Watch ESPN, and you will see that football, basketball, and baseball (the Big Three sports) control the news cycle. Unfortunately, these are sports dominated by men. We don’t often see female athletes in the news, but they exist!
Women have really excelled in soccer, tennis, golf, and even NASCAR, but study after study shows us that women’s sports only receive about 4% of media news coverage, despite the fact that 40% of athletes are women.
Seek out alternative news sources such as The Equalizer for women’s professional soccer news, the Women’s Tennis Association, and the Ladies Professional Golf Association.
You can also do your part by acknowledging women’s sports in your everyday language.
Explicitly change your language. When we say “NBA Playoffs,” we mean “the men’s NBA Playoffs.” This marginalizes women’s basketball (WNBA teams compete in playoff games, too!).
We can look to President Obama as a model. Obama began sharing his bracket for both the NBA and WNBA Playoffs in 2010.
3. Support Women’s Sports Teams
Whether you identify as a woman or not, we all need to support women’s sports teams and increase attendance at women’s sports games. Only then will mainstream sports media get the message: We want more women represented in sports media!
Women’s sports teams, in general, receive less financial support, so your attendance and support will go a long way.
4. Encourage Women and Girls to Participate
Paige Lucas-Stannard’s advice on how to engage in gender-neutral parenting is relevant here. In order to encourage young girls to participate in sports and enter sports media, we need to check our implicit sexism when we engage with girls.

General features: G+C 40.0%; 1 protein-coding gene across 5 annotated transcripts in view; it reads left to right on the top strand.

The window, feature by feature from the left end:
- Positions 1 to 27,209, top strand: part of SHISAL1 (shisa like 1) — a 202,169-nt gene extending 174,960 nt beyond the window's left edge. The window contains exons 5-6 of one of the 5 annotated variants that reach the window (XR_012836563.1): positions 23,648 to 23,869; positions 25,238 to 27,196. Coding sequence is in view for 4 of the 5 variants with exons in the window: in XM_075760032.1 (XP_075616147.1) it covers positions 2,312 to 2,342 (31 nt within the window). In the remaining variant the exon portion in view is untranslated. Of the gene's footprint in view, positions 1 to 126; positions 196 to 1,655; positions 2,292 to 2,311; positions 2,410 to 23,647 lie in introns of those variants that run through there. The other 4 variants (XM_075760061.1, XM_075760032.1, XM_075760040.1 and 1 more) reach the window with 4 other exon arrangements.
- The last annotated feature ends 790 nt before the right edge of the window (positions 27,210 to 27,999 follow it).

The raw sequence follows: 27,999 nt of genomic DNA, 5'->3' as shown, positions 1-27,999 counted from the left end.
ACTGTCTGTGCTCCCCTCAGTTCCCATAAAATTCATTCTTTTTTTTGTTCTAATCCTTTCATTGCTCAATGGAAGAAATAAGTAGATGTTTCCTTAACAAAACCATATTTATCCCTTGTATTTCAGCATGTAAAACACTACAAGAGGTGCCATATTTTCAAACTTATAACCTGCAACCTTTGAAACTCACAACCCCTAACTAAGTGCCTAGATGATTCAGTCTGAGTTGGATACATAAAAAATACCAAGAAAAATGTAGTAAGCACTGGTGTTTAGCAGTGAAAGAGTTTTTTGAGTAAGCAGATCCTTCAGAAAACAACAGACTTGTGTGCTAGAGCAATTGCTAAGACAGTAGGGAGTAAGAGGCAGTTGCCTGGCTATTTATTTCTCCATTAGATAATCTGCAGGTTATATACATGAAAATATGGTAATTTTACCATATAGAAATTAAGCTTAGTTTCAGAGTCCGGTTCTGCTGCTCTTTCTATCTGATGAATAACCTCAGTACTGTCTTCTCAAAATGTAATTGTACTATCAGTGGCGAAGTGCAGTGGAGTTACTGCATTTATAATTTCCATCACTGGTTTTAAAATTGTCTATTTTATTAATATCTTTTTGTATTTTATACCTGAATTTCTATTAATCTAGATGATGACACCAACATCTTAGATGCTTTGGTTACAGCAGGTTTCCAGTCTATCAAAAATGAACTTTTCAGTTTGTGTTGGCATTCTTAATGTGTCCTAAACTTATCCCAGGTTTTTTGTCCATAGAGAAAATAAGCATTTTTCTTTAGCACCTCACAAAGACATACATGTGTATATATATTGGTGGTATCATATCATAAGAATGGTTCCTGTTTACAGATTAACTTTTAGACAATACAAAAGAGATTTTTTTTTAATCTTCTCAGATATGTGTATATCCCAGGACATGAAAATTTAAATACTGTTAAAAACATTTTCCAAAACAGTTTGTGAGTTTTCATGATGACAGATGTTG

First of all, we need to pause before telling our girls to “be careful” and allow them to build their confidence.
I am not an athletic person. I am afraid to play sports, because I am afraid of getting hurt. But people get hurt all the time, and our bodies heal. Avoid leading conversations with excessive caution. Allow girls to explore and have fun!
Allow girls to engage in physical activity and feel confident with their bodies. Let them know that they can achieve whatever they want to as long as they work hard.
Who knows, you might be supporting a future athlete or sportscaster!
This will not change overnight. It took over forty years for Title IX’s changes to take effect.
But there is hope. Title IX’s success show us that so much can change even within a generation.
Want to discuss this further? Visit our online forum and start a post!
Amy Sun is a Contributing Writer for Everyday Feminism. She has worked with providing resources and support for Asian/Pacific Islander survivors of domestic violence in the DC, Maryland, and Virginia areas. She also holds her Masters in Women’s Studies from the George Washington University, where she has researched the coming out processes for trans* who identify as FTM and MTF.